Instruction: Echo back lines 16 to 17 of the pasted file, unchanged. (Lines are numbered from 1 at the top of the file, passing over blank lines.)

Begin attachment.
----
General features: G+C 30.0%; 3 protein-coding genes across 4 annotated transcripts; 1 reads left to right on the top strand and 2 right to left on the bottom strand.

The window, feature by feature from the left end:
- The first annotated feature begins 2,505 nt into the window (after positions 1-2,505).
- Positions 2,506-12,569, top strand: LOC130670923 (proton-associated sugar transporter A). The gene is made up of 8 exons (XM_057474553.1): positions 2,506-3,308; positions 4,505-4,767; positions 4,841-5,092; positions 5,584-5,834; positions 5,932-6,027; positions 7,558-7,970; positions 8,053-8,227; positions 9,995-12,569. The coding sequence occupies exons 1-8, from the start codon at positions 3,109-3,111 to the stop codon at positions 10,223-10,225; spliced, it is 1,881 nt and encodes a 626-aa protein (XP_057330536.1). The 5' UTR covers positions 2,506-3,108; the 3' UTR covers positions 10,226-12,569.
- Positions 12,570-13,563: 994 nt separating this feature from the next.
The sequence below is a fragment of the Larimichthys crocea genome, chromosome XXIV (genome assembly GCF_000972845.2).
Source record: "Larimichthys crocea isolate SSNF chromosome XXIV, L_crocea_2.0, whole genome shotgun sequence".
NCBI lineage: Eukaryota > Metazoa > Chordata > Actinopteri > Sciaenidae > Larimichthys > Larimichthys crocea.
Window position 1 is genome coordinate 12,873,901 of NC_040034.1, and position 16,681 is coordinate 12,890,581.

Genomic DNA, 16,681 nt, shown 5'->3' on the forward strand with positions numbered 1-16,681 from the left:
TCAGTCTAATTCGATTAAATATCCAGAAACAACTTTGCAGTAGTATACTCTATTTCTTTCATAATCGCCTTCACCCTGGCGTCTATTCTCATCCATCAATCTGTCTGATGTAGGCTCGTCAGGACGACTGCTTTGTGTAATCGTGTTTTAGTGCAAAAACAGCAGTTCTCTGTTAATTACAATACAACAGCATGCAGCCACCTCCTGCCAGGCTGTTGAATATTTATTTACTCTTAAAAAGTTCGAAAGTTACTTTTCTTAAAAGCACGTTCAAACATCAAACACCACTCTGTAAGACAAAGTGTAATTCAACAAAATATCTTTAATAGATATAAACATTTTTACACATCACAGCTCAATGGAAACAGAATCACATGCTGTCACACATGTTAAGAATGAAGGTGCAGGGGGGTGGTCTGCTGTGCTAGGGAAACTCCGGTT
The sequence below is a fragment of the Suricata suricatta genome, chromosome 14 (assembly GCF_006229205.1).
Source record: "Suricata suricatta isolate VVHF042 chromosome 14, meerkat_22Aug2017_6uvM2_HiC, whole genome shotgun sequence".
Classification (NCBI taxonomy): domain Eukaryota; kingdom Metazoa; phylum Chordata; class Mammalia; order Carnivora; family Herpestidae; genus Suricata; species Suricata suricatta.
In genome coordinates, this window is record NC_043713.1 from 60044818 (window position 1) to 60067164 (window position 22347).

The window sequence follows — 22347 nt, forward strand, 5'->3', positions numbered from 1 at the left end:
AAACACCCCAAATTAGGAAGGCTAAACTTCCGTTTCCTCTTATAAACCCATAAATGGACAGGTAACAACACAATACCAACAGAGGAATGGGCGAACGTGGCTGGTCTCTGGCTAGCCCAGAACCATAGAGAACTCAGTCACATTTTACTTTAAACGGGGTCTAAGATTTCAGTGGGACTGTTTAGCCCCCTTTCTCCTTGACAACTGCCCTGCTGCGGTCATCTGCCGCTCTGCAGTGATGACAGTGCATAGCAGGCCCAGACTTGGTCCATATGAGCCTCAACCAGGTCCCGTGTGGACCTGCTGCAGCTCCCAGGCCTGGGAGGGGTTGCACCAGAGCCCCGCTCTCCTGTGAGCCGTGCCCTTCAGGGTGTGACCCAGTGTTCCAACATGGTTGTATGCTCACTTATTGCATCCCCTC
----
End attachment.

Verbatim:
The window sequence follows — 22347 nt, forward strand, 5'->3', positions numbered from 1 at the left end:
AAACACCCCAAATTAGGAAGGCTAAACTTCCGTTTCCTCTTATAAACCCATAAATGGACAGGTAACAACACAATACCAACAGAGGAATGGGCGAACGTGGCTGGTCTCTGGCTAGCCCAGAACCATAGAGAACTCAGTCACATTTTACTTTAAACGGGGTCTAAGATTTCAGTGGGACTGTTTAGCCCCCTTTCTCCTTGACAACTGCCCTGCTGCGGTCATCTGCCGCTCTGCAGTGATGACAGTGCATAGCAGGCCCAGACTTGGTCCATATGAGCCTCAACCAGGTCCCGTGTGGACCTGCTGCAGCTCCCAGGCCTGGGAGGGGTTGCACCAGAGCCCCGCTCTCCTGTGAGCCGTGCCCTTCAGGGTGTGACCCAGTGTTCCAACATGGTTGTATGCTCACTTATTGCATCCCCTC